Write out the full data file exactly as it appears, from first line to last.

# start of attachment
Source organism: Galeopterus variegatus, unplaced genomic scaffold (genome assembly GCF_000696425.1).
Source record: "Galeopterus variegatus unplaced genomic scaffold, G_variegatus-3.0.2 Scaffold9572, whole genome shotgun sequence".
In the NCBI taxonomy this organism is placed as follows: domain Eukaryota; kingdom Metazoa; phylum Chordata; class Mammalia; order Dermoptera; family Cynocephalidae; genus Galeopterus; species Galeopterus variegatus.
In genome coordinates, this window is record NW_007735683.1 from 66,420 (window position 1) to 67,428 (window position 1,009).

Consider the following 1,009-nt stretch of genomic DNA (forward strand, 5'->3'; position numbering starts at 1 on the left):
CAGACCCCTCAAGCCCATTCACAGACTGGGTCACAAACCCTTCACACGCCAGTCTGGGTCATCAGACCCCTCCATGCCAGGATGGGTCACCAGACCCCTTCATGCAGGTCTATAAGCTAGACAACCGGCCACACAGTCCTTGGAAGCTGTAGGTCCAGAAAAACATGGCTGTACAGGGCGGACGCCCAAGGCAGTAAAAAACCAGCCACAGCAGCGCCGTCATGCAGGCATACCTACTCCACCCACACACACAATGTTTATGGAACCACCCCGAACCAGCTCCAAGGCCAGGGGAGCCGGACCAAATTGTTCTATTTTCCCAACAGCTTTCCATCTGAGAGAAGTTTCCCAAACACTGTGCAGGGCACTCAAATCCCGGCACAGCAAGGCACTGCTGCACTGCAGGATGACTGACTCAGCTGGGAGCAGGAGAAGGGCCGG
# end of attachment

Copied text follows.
Source organism: Galeopterus variegatus, unplaced genomic scaffold (genome assembly GCF_000696425.1).
Source record: "Galeopterus variegatus unplaced genomic scaffold, G_variegatus-3.0.2 Scaffold9572, whole genome shotgun sequence".
In the NCBI taxonomy this organism is placed as follows: domain Eukaryota; kingdom Metazoa; phylum Chordata; class Mammalia; order Dermoptera; family Cynocephalidae; genus Galeopterus; species Galeopterus variegatus.
In genome coordinates, this window is record NW_007735683.1 from 66,420 (window position 1) to 67,428 (window position 1,009).

Consider the following 1,009-nt stretch of genomic DNA (forward strand, 5'->3'; position numbering starts at 1 on the left):
CAGACCCCTCAAGCCCATTCACAGACTGGGTCACAAACCCTTCACACGCCAGTCTGGGTCATCAGACCCCTCCATGCCAGGATGGGTCACCAGACCCCTTCATGCAGGTCTATAAGCTAGACAACCGGCCACACAGTCCTTGGAAGCTGTAGGTCCAGAAAAACATGGCTGTACAGGGCGGACGCCCAAGGCAGTAAAAAACCAGCCACAGCAGCGCCGTCATGCAGGCATACCTACTCCACCCACACACACAATGTTTATGGAACCACCCCGAACCAGCTCCAAGGCCAGGGGAGCCGGACCAAATTGTTCTATTTTCCCAACAGCTTTCCATCTGAGAGAAGTTTCCCAAACACTGTGCAGGGCACTCAAATCCCGGCACAGCAAGGCACTGCTGCACTGCAGGATGACTGACTCAGCTGGGAGCAGGAGAAGGGCCGG